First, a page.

I was lucky enough to be able to attend Bitcoin in the Beltway this past weekend, hosted by none other than the man who is probably the best known Bitcoin philanthropist, Jason King of Sean’s Outpost. And when I say lucky enough, I do mean it–for multiple reasons. First, I was local, and not having to travel far always makes events like this much easier to make it out to. Second, I was the recipient of Jason’s good will–I keep to a tight budget and wasn’t able to find a way to add in the price of attendance in time for the event, but he was kind enough to offer me a last-minute press badge so I could still come by and have a great time interacting with the community.
However, the third and most significant reason I say I was lucky enough to attend is the all-star list of speakers and Bitcoin businesses that were in attendance.
For those not fortunate enough to show up themselves, I snapped a few pictures during my time there. There was quite a bit going on!
The gentlemen and lady running Bitpay‘s booth were consistently swamped with people wanting to talk to them. I couldn’t even find a time to get a quiet picture of just them and their booth, so I had to settle for this! I’ve heard of much worse problems than having your time demanded by interested potential customers, though.
And even if I couldn’t get a solid picture of their booth, I didn’t walk away empty-handed. I stole (was given, same thing) a stuffed copy of Bitpay CEO Tony Gallippi’s dog:
I imagine the real-life version to be much cuter, but I bet that he doesn’t wear a Bitpay shirt!
Plenty of the other biggest names in the cryptocurrency world were there as well, showing off the newest of the new. Mycelium‘s booth was staffed by Dmitry Murashchik, or for those that know him by his alias, Rassah, and he had a neat little new gadget from Mycelium to show off:
What is that he’s holding, you ask? It’s called Mycelium Entropy. It’s a tiny random wallet generator that is designed to be plugged directly into a printer. It remains entirely offline during the process, and prints out a beautiful paper wallet. It can also print out 2-of-3 wallets, if you’d prefer. If you can see the tiny white button on the device, that is used to switch between the two modes: 2-of-3 and single address. Dmitry had printed off test versions of each to show off the functionality, and while the paper is simple, the functionality is both quite obvious and quite valuable. Mycelium intended to launch a Kickstarter for the device, but they’re being prevented from doing so by Kickstarter themselves, who claim that their project violates Kickstarter’s rule against providing financial services. If this device interests you, look to see a crowdfunding project going live very soon from Mycelium–and probably on a better website than Kickstarter; hopefully one that can understand the difference between financial services and data security services.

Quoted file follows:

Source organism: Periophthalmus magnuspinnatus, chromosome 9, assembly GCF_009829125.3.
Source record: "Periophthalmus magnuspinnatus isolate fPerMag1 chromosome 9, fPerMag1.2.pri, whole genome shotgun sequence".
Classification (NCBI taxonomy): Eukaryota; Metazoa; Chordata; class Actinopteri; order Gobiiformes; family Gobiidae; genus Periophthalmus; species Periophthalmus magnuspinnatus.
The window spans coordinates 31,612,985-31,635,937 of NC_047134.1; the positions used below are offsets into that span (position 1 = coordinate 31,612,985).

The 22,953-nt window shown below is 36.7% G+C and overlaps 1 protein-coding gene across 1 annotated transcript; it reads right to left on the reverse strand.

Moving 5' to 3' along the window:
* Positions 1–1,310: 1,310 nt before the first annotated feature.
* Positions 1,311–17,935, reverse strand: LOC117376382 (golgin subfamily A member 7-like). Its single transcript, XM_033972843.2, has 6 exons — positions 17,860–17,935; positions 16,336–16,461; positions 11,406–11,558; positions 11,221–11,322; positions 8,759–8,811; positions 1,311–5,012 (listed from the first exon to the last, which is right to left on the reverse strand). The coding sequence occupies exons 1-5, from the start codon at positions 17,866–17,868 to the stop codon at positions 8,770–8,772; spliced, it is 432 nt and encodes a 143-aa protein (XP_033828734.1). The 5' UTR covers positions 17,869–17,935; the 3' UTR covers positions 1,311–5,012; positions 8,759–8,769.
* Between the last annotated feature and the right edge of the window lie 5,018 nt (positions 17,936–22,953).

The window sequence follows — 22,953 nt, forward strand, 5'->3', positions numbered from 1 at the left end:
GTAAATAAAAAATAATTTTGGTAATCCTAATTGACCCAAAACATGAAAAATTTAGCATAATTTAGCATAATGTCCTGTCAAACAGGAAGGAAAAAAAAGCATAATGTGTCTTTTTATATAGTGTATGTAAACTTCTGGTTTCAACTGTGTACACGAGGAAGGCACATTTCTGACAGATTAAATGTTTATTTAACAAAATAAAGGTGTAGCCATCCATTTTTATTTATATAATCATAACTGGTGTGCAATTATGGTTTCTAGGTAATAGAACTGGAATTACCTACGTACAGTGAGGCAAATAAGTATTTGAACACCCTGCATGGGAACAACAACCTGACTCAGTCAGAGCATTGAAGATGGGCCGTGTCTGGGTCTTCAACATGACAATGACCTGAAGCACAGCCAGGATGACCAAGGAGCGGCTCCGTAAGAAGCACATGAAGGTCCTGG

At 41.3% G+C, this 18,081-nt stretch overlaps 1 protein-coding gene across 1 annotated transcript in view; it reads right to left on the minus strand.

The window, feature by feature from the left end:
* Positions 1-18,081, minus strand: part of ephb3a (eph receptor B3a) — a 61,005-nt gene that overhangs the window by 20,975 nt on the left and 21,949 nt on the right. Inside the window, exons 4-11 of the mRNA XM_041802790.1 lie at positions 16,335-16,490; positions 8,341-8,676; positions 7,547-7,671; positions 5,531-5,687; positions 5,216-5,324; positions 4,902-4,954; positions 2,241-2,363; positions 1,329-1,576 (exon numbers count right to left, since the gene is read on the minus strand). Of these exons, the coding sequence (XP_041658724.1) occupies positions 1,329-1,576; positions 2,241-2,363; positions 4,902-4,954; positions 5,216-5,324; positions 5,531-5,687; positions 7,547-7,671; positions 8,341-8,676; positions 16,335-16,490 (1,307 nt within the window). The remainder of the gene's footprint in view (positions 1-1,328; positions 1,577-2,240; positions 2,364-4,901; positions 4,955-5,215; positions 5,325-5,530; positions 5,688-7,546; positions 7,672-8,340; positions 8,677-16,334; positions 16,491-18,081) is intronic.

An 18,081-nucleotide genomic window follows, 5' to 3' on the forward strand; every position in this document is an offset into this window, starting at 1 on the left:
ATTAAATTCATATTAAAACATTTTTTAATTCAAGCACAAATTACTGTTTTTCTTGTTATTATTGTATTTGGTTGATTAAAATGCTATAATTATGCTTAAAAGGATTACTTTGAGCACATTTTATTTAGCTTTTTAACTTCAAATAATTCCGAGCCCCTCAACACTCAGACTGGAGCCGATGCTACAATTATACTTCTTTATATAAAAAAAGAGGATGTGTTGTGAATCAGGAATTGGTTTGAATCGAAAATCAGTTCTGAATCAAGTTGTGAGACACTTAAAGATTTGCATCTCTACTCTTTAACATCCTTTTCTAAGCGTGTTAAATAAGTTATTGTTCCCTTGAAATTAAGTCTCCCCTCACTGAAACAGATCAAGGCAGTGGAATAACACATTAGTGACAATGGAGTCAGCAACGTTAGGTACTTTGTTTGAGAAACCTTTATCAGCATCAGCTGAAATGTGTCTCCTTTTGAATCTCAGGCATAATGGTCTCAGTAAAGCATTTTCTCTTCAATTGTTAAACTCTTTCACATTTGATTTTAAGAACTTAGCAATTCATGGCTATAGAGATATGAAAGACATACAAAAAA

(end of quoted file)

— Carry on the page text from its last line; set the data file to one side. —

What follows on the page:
Moving on, also in attendance was BitMainTech, a Bitcoin mining hardware manufacturer known for their Antminer line of products. They’ve got a solid track record within the Bitcoin mining space, because there’s something they do a little bit differently than their competitors: they don’t do preorders. They only sell products that are either in-hand or are very close to being in-hand–never vaporware. While this can hardly be considered good for them, as preorder capital is delicious, it is definitely good for their customers, who can be certain of receiving their products when they expect them–and not 6 weeks later, when their profitability might be seriously different. Antminer is just about to send out Batch 4 of their new S2, a 1TH/s miner with pretty low power consumption at ~1100 watts from the wall and a price point of 3BTC. You can check it out here.
Also in attendance was Butterfly Labs, the best-known and largest producers of mining hardware:
This weekend, though, when I asked, they wanted to show off something a little bit different. Rather than their mining machines, they were focused on their new hardware wallet, the BitSafe. They had a demo copy flashing through a few of the default screens:
Butterfly Labs’ BitSafe lets you create and store addresses, label them however you’d like, display QR codes, send and receive payments, and so on. It pretty much does everything, while also remaining immune to intruders–and to water! It’s not quite available yet, but it will be soon. Check back with Butterfly Labs later on to order one yourself!
CoinOutlet is a very young company–so young, in fact, that their website is just getting finished up! They were on-site showing off their Bitcoin, Dogecoin, and Litecoin ATM Kiosk! It’s a nice piece of machinery with a relatively simple process for first time buyers–my only complaint was the price. At $5,000 per model, you’d have to be certain of placing it in a high-traffic area for it to be worth the investment. Still, running an ATM is a profitable business–maybe enough to justify the price tag.